Boats

In 1860, Lieutenant John M. Brooke wrote, “I am satisfied that [Manjiro] has had more to do with the opening of Japan than any other man living.” 

The Shipwrecked Teenager Who Helped End Japan's Isolationist Era

Rescued by an American sea captain, Manjiro spent time abroad before returning home, where he was valued for his expertise but never fully trusted

Among the entrants in the punishing race on the Yukon River was a kayaking duo from New Zealand known as the Keen Kiwis.

The World’s Most Grueling Race Journeys 1,000 Miles Down the Yukon

In a test of skill and courage, competitors navigate dangerous river rapids, narrow channels and rummaging bears in the wilds of Alaska and Canada

The island spans 25 acres and is located roughly six miles from the nearest town.

You Can Buy a Beautiful Uninhabited Scottish Island for $187,000

The 25-acre Barlocco Island has seabird colonies and stunning scenery—but no utilities or buildings

A lithograph of the 1870 Great Mississippi Steamboat Race

When Deadly Steamboat Races Enthralled America

In July 1852, the "Henry Clay" caught fire during a contest on the Hudson River, killing an estimated 80 people

An American submarine sank the Montevideo Maru in 1942, causing Australia's largest loss of life at sea.

Searchers Find WWII Ship That Sank With More Than 1,000 Allied POWs Aboard

Unaware that the "Montevideo Maru" was transporting prisoners, an American submarine torpedoed the Japanese ship in 1942

An anchor is still attached on the bow of the sunken schooner barge Ironton, lost in a collision in 1894. 

129-Year-Old Vessel Still Tethered to Lifeboat Found on Floor of Lake Huron

The 'Ironton' has been perfectly preserved since the day it sank in 'Shipwreck Alley'

On the morning of August 14, 1932, the Keuka sank under suspicious circumstances, prompting speculation both at the time and in the decades since.

Once a Floating Speakeasy, This Shipwreck Tells a Tale of Bullets and Booze

The "Keuka" sank in 1932, just three years after its grand opening as a dance hall, roller rink and illicit party boat

Artist's rendering of John Canoe (Jan Kwaw), the Ahanta king who likely inspired the Bahamas' Junkanoo festival

The Gold Coast King Who Fought the Might of Europe's Slave Traders

New research reveals links between the 18th-century Ahanta leader John Canoe and the Caribbean festival Junkanoo

Members of Ho-Chunk Nation and the Bad River Band of the Lake Superior Chippewa help clean the 3,000-year-old canoe found in Lake Mendota.

3,000-Year-Old Dugout Canoe Recovered From Wisconsin Lake

Archaeologists believe it’s the oldest canoe ever found in the Great Lakes region

Duane Hansen aboard the S.S. Berta

Nebraska Man Makes World’s Longest Journey by Pumpkin Boat

The trip down the Missouri River took some 12 hours

The one-minute clip shows the Titanic's bow, portside anchor, hull and massive anchor chain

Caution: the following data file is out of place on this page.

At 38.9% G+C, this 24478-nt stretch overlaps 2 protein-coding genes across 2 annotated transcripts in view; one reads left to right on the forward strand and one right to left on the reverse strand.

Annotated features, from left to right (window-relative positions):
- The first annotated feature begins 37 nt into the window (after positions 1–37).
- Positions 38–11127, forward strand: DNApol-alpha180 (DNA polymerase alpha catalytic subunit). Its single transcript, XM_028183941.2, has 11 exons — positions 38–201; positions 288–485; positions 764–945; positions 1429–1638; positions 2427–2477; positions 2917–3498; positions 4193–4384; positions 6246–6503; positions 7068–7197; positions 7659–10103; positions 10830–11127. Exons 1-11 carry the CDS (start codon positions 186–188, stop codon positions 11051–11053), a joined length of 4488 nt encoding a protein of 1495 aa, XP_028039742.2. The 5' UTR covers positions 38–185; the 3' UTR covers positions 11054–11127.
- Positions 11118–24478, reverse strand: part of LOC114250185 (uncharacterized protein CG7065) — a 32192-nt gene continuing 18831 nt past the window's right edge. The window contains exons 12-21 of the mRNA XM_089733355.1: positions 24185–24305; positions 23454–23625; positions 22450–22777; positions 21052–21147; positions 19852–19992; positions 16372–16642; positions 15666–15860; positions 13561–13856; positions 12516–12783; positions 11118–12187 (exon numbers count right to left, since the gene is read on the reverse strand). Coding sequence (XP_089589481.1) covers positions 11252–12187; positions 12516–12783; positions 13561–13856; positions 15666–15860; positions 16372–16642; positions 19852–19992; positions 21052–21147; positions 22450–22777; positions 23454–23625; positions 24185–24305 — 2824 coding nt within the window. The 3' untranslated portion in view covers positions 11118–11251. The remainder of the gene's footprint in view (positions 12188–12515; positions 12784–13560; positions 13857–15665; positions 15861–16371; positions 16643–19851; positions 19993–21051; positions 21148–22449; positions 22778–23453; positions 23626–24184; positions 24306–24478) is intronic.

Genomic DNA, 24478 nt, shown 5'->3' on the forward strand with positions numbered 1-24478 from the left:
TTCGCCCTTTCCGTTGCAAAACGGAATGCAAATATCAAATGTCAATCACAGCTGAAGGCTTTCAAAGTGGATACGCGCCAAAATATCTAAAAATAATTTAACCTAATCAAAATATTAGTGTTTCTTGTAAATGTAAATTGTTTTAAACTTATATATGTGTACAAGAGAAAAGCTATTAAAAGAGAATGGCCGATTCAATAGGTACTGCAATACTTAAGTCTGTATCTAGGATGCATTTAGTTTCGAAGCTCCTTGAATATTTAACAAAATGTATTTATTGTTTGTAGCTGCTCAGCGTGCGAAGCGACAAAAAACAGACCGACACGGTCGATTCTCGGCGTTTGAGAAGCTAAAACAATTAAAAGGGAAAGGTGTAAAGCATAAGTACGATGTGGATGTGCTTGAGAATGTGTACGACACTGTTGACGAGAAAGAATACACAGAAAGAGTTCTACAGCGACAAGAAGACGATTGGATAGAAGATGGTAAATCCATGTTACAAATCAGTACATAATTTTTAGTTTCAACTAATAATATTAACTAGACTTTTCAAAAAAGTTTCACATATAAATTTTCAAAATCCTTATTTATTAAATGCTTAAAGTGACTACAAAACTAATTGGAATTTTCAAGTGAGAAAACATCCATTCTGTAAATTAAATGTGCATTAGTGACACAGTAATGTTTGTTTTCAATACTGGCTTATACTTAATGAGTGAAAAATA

See the Highest-Resolution Footage of the Titanic Ever Captured

Commercial exploration company OceanGate Expeditions recorded the 8K clip during its 2022 expedition to the wreck of the ill-fated luxury liner

Ignacio Mundo measures one of the ship’s ribs

Can Tree Rings Solve the Mystery of a 19th-Century American Shipwreck?

A wreck off the coast of Argentina is likely a Rhode Island whaling vessel from the 1850s

A pod of orcas feeding in the Atlantic Ocean

Orcas Are Breaking Rudders Off Boats in Europe

These interactions around Spain and Portugal might be a trend among juveniles, scientists say

Divers from AllenX examines the debris trail of the Maravillas, which sank in the Bahamas in 1656.

The Race to Preserve Treasures From a Legendary 17th-Century Shipwreck

The new Bahamas Maritime Museum will feature finds from the "Maravillas," a Spanish galleon that sank in 1656 with a cargo of gold, silver and gems

A marine archaeologist examines one of the engraved Purbeck gravestones recovered from the 13th-century Mortar Wreck.

England's Oldest Surviving Shipwreck Is a 13th-Century Merchant Vessel

Carrying a cargo of locally sourced limestone, the so-called Mortar Wreck likely sank off the Dorset coast during the reign of Henry III

The U.S. government seized the Amadea, a yacht it says is owned by Russian oligarch Suleiman Kerimov.

'Alleged' Fabergé Egg Found Aboard a Seized Russian Oligarch's Yacht

The rare egg may not be authentic—but if it is, it could be worth millions

In 1964, when a journalist asked Howard crew coach Stuart Law about the team’s last-place finishes, he just smiled and said, “We’re getting better all the time.”

The Barrier-Breaking Rowers of America's First All-Black Crew Team

At the height of the civil rights movement, Howard University's oarsmen held their own against rivals from established, largely white programs

The author and a friend paddled the 200-year-old Forth and Clyde Canal into the Union Canal. The two canals form a historic, 54-mile route that bisects Scotland.

How Scotland Is Reinventing Its Centuries-Old Canals for Paddlers

In the past 20 years, the country has transformed its decrepit coal-transport infrastructure into a thriving recreational wonderland

First discovered in 1900, the Antikythera shipwreck has yielded some of the greatest archaeological finds of the 20th century.

Divers Pull Marble Head of Hercules From a 2,000-Year-Old Shipwreck in Greece

The Antikythera shipwreck, discovered in 1900, continues to yield new artifacts

View of Nehalem Beach, where the ship was wrecked, with Neahkahnie Mountain in the distance

Rare Timbers From 17th-Century Spanish Shipwreck Discovered Off Oregon Coast

The Manila galleon—and its cargo of silk, porcelain and beeswax—vanished en route to Mexico in 1693

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